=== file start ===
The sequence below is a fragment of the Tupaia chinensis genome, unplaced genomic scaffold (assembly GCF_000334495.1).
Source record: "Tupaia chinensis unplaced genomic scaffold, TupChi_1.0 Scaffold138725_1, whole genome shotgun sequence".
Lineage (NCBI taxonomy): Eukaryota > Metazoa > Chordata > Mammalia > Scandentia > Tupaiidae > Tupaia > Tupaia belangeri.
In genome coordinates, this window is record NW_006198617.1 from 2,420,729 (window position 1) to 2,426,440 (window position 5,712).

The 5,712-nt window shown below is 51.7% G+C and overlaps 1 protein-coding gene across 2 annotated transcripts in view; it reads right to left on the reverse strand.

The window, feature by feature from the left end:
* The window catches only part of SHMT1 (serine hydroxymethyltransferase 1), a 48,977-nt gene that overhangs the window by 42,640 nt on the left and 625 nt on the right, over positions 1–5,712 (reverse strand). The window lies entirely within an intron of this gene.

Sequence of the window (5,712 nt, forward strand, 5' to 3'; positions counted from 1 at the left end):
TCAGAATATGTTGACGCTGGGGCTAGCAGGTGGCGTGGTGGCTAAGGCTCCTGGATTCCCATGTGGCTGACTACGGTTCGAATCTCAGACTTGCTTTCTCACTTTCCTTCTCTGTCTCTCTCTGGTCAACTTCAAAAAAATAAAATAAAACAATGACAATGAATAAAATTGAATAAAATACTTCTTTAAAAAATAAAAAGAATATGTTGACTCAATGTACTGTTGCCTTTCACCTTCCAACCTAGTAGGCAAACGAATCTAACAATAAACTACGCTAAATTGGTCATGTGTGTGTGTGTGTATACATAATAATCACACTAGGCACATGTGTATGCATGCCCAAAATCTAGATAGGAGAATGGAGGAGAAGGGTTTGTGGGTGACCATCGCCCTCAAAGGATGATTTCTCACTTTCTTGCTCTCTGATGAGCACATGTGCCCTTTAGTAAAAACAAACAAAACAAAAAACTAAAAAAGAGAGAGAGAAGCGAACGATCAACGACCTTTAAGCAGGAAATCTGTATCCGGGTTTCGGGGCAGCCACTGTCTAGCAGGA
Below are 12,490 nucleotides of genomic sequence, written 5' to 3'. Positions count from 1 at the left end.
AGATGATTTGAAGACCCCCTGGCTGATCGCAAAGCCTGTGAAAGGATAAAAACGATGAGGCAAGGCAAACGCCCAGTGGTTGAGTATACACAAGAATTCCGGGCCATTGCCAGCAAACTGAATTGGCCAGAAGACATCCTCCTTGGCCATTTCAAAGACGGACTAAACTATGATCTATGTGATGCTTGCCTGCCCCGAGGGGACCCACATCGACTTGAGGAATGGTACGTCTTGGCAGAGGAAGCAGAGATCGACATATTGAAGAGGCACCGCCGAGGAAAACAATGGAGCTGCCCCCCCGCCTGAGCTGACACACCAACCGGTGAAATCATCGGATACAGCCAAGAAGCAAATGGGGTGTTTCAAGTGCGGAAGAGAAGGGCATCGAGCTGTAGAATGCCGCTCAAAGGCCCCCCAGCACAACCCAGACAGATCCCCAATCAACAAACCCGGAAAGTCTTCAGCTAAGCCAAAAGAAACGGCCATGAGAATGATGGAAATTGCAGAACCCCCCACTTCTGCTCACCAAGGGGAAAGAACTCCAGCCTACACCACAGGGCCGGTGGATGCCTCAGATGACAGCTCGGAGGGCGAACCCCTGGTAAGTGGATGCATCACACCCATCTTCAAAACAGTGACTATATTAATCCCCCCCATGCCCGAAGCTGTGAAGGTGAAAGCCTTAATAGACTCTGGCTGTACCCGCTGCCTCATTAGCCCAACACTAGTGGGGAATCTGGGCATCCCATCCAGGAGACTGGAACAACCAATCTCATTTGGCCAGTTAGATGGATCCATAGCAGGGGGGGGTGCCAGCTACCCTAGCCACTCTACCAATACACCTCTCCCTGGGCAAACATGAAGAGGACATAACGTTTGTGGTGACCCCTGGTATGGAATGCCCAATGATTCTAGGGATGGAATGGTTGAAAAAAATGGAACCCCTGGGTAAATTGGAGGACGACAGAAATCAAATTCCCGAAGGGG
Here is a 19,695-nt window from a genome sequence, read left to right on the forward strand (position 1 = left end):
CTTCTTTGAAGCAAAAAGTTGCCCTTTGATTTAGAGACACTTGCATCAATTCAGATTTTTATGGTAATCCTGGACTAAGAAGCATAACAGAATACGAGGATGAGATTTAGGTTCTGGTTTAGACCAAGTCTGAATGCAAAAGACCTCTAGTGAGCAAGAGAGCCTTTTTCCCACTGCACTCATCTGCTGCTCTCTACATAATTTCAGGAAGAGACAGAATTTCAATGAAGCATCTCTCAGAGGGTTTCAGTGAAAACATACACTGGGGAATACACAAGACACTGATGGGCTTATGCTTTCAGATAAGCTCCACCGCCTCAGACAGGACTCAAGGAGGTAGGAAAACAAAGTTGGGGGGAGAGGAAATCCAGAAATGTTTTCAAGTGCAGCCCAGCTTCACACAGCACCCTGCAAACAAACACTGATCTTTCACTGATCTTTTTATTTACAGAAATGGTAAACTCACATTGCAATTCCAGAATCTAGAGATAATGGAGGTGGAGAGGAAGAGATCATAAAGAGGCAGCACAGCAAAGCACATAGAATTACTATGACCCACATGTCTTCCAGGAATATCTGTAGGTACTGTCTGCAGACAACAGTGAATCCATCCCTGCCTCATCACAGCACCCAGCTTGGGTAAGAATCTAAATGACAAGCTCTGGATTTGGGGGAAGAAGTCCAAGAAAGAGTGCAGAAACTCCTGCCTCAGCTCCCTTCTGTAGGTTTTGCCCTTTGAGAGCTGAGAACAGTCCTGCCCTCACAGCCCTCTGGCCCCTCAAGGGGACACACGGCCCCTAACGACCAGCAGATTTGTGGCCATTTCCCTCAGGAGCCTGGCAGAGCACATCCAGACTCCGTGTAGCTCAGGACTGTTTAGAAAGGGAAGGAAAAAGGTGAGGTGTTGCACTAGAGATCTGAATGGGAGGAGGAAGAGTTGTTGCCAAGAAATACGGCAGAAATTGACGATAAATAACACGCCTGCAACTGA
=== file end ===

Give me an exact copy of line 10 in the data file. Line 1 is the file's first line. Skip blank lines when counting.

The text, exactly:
Below are 12,490 nucleotides of genomic sequence, written 5' to 3'. Positions count from 1 at the left end.